- This is a part of the following series: Security Lancaster Seminar Series.
- This piece was written over a year ago. It may no longer accurately reflect my views now, or may be factually outdated.
Prof. Erin Gibbs Van Brunschot of the University of Calgary’s Department of Sociology came in to give a presentation about her work in spatiotemporal tracking of high-risk offenders.
Van Brunschot’s primary interest is in risk and how offenders and victims interact to produce the situations of crime, and her work revolved around analyses of data from a study on the GPS monitoring of high-risk offenders. Lacking the ethics approval required to actaully talk to the offenders themselves, Van Brunschot was limited to using police data only. She began her talk by describing (for the non-sociologists in the room) the notions of: birth cohort, or gpeople grouped by the year they were born in; age, or people grouped by their level of maturational and biological development; and period, or people grouped by the historical circumstances in which they lived (e.g., the Cold War period). In addition, she defined
the spatial/geographical features that encourage or discourage behaviour.
Her interest piqued by Rachlis et al.’s 2008 paper on drug users and
risk environments, which found that those needle users who moved away from Vancouver’s Downtown Eastside—an
epicentre of criminogenic activity—had reduced levels of HIV transmission but increased involvement in other risk activities, Van Brunschot posed her question:
are ther particular times or locations that predict different criminogenic outcomes that other times and locations?
High-risk, in this context, referred to those individuals subject to additional monitoriing or otherwise considered a risk to the community. Some had never been charged with a crime, but had been referred to police by the likes of doctors, social workers, etc. Ultimately, Van Brunschot’s was 409, with the aforementioned variation in the precise levels of high-riskiness. 85 of the 409 were formally considered high-risk, the mean age was 46.2 years and the age range was 19–89 years. Criminal careers varied in length from 0–56 years.
Van Brunschot tracked
conviction events, which she considered to be each instance in which an offender went before a judge, regardless of the number of charges laid against them. These charges were categorised as either: violent offences; sexual offences; property offences; driving offences; weapons offences; and administrative/other offences. When multiple charges were presented, the conviction event was categorised in line with the most severe charge. Van Brunschot’s dataset ultimately comprised 5,452 conviction events, or 13,690 charges, with a mean of 13.3 conviction events per offenders.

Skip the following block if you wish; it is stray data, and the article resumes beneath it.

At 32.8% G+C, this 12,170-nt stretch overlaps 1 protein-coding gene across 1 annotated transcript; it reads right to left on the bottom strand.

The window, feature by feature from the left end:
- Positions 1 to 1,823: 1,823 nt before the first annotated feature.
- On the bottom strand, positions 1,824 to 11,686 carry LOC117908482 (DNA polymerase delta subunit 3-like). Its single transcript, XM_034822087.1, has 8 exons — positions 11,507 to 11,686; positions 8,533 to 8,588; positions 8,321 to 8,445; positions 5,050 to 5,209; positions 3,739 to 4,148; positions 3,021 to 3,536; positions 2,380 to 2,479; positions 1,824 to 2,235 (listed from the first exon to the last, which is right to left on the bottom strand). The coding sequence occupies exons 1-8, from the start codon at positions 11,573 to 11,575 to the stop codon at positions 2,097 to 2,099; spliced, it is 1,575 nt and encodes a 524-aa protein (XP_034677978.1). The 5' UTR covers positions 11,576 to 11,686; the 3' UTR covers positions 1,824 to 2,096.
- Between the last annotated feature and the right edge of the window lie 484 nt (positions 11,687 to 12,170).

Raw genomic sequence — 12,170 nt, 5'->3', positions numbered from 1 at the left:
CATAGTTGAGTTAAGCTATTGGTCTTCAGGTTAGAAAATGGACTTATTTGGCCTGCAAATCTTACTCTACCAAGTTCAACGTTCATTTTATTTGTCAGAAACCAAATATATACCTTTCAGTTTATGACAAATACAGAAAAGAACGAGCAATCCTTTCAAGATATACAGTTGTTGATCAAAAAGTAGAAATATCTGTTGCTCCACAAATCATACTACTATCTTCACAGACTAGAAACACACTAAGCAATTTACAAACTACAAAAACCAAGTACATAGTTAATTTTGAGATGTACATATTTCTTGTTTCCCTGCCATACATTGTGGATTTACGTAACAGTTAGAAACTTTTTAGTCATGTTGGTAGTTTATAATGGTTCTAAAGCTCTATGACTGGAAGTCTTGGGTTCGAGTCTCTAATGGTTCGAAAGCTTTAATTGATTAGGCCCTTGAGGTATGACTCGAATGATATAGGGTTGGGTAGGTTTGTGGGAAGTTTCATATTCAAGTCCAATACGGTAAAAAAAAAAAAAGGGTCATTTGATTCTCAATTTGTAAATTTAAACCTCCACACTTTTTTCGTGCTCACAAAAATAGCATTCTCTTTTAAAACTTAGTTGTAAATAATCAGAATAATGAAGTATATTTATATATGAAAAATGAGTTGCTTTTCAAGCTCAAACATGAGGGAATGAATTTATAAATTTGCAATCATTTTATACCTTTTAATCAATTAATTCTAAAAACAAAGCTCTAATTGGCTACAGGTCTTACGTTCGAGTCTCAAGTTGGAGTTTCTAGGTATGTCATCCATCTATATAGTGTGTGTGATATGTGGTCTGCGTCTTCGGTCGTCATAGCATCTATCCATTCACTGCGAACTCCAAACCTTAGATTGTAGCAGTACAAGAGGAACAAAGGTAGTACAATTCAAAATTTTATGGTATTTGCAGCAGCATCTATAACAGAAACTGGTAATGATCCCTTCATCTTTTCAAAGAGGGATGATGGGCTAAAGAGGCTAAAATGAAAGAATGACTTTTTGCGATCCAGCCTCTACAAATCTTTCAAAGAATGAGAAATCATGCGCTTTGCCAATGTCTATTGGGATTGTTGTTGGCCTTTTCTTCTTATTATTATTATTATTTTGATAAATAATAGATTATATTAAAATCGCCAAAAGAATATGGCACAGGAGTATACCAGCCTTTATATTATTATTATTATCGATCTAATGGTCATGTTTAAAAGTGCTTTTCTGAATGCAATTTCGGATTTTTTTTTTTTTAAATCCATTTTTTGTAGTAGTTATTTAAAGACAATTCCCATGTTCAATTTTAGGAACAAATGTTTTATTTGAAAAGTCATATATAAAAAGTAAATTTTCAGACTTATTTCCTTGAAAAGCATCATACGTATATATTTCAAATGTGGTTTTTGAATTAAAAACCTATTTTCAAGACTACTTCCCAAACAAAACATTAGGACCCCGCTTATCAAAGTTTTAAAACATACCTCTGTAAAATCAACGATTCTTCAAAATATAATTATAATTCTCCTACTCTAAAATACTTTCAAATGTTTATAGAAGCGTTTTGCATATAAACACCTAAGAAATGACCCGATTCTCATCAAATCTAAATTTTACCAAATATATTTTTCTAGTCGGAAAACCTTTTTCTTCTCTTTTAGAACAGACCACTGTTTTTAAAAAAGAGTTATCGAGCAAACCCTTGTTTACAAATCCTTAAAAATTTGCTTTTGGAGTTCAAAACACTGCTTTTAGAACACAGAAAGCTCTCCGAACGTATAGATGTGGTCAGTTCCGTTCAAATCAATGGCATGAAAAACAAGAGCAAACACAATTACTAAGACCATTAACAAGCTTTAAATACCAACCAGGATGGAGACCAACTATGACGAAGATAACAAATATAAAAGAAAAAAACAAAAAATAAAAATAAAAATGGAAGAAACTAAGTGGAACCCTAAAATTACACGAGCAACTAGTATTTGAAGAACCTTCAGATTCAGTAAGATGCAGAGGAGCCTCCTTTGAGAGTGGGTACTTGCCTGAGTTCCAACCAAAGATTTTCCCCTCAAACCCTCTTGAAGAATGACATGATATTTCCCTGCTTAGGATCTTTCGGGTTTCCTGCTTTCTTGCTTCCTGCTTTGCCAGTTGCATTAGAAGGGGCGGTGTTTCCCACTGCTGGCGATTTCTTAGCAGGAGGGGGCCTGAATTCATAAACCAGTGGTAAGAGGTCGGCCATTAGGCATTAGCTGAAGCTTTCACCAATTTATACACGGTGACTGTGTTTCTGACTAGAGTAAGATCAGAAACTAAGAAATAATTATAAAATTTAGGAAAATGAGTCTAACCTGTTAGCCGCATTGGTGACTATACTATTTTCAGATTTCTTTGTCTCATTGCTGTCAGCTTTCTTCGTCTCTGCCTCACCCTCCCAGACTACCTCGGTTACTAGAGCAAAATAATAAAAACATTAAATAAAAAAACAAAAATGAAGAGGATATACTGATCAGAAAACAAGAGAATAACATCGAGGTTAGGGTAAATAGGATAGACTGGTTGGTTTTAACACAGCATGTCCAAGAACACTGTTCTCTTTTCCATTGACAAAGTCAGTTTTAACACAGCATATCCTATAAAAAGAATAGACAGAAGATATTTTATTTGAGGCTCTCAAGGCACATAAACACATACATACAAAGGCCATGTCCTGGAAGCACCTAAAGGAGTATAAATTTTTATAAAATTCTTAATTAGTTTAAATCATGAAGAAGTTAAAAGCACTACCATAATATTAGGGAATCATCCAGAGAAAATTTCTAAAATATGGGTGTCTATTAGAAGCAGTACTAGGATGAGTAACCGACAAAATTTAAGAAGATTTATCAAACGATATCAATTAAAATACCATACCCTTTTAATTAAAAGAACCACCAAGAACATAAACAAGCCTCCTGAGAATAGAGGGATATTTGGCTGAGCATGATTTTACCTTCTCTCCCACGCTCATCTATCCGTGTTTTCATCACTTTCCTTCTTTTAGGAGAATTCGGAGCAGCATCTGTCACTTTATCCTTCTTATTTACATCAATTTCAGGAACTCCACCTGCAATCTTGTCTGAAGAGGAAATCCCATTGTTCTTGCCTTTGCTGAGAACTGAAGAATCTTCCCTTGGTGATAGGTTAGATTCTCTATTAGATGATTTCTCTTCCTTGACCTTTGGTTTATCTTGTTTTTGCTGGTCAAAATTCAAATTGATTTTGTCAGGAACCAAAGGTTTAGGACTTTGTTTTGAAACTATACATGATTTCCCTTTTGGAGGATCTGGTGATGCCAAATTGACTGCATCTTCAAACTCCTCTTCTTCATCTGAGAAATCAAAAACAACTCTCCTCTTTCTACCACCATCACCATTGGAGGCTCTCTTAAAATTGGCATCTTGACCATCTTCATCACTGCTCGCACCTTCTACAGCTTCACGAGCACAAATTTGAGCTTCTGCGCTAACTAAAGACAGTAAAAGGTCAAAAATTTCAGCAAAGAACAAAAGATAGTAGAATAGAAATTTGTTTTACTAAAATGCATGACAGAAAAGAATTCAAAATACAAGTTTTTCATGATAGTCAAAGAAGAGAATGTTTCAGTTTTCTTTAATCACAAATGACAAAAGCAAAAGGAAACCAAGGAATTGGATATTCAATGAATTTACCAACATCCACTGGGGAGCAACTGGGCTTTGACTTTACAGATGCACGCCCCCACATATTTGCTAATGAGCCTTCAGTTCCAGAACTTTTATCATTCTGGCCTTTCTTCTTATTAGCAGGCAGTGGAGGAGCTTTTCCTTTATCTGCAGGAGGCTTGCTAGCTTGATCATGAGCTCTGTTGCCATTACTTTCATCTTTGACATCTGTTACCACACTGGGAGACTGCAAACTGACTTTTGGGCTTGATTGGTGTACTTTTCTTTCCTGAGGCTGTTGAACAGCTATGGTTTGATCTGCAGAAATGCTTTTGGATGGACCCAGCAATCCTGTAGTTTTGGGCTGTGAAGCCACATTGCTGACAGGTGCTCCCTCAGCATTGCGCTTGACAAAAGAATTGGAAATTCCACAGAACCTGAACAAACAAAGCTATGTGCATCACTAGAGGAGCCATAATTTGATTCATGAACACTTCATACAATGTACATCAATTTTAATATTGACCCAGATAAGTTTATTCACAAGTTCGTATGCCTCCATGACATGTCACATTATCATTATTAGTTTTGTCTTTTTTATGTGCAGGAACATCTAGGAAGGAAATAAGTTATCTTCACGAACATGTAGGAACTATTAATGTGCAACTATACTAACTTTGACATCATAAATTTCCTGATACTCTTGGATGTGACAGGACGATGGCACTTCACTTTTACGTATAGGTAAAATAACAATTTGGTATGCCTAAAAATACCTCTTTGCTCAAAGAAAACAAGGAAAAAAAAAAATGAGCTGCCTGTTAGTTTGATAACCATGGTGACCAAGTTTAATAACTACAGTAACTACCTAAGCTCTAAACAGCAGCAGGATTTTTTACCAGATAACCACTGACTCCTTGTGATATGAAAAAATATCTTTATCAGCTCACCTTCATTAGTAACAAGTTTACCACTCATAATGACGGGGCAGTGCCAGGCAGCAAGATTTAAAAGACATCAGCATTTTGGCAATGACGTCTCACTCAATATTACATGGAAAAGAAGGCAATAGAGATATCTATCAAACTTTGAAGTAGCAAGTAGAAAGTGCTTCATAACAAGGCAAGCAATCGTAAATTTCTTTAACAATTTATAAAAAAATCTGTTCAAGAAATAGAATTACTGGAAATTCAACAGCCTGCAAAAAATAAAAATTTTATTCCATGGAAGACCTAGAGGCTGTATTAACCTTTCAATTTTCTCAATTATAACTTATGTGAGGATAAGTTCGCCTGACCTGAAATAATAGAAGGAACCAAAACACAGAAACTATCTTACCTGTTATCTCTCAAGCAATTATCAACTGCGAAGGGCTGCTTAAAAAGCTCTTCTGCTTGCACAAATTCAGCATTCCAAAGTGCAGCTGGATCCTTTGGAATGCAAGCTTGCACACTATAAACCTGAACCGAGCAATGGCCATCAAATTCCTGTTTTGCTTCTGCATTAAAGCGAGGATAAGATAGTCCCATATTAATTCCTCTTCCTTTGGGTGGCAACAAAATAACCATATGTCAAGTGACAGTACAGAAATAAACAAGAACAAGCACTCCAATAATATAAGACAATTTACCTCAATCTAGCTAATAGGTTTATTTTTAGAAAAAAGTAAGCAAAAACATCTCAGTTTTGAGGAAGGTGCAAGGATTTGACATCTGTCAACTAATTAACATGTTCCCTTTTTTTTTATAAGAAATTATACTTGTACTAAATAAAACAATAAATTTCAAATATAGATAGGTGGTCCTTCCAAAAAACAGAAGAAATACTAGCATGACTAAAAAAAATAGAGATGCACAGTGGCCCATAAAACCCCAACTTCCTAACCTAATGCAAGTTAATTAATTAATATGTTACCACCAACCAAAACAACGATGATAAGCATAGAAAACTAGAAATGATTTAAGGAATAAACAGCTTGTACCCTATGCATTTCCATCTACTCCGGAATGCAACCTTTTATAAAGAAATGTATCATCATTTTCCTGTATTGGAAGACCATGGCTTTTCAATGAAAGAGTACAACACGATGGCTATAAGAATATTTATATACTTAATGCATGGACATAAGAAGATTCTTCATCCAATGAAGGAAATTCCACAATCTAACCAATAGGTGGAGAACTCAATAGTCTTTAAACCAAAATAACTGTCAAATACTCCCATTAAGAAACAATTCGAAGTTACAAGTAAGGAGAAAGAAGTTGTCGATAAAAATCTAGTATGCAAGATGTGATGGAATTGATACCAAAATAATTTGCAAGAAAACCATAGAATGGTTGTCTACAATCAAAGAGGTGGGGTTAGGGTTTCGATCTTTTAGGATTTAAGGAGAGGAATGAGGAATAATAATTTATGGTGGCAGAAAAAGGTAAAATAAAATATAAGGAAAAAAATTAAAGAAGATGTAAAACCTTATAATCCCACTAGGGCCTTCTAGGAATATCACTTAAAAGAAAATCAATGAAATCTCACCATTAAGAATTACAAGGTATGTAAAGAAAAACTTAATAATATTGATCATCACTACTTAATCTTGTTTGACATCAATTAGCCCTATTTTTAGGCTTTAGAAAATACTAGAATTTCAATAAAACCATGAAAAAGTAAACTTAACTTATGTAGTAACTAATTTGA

Examining the breakdown of offences for different cohorts (normalised to the first 30 years of each criminal career), Van Brunschot found that whilst almost half of 1950s births’ crimes were property crimes and 11.6% were violent, by the 1970s births the numbers were 35% and 28%. The obvious conclusion was that each decade was increasingly violent, but Van Brunschot was quick to point out that sociology is primarily concerned with looking into the non-obvious conclusions and so we should not stop at this. With our
sociological thinking caps on, we should reply
maybe, maybe not.
Another major finding of her study was the growing proportion of administrative/other crimes an offender could look forward to as they aged—from 17.2% for 20 year olds to 30% for 40 years olds. From this, we can see that the criminal justice system becomes an increasingly difficult mire to extricate oneself from the deeper into it one finds themselves. She also demonstrated a
path of destruction graphic that plotted Calgarian high-risk offenders’ conviction events onto a map of Canada at five-year intervals.
Van Brunschot then addressed the many methodological deficiencies of the study. For the
path of destruction visualisation, she pointed out that a conviction event at a given location does not necessarily mean that the offence took place there. When demonstrating her results when comparing Calgarian and Edmontonian high-risk offenders, she repeatedly pointed out that her here was far smaller (29 Edmontonians, and around 89 Calgarians).
Ultimately, she concluded that offending profiles seem to vary by cohort, age, period and location, but that the limited controls available meant that any such results should be taken with a pinch of salt. She demonstrated limited support for Rachlis et al.’s idea of risk environments, and that most older offenders were primarily tied up in administrative charges relating to their youthful offending—hardly the ideal conditions to promote non-recidivism.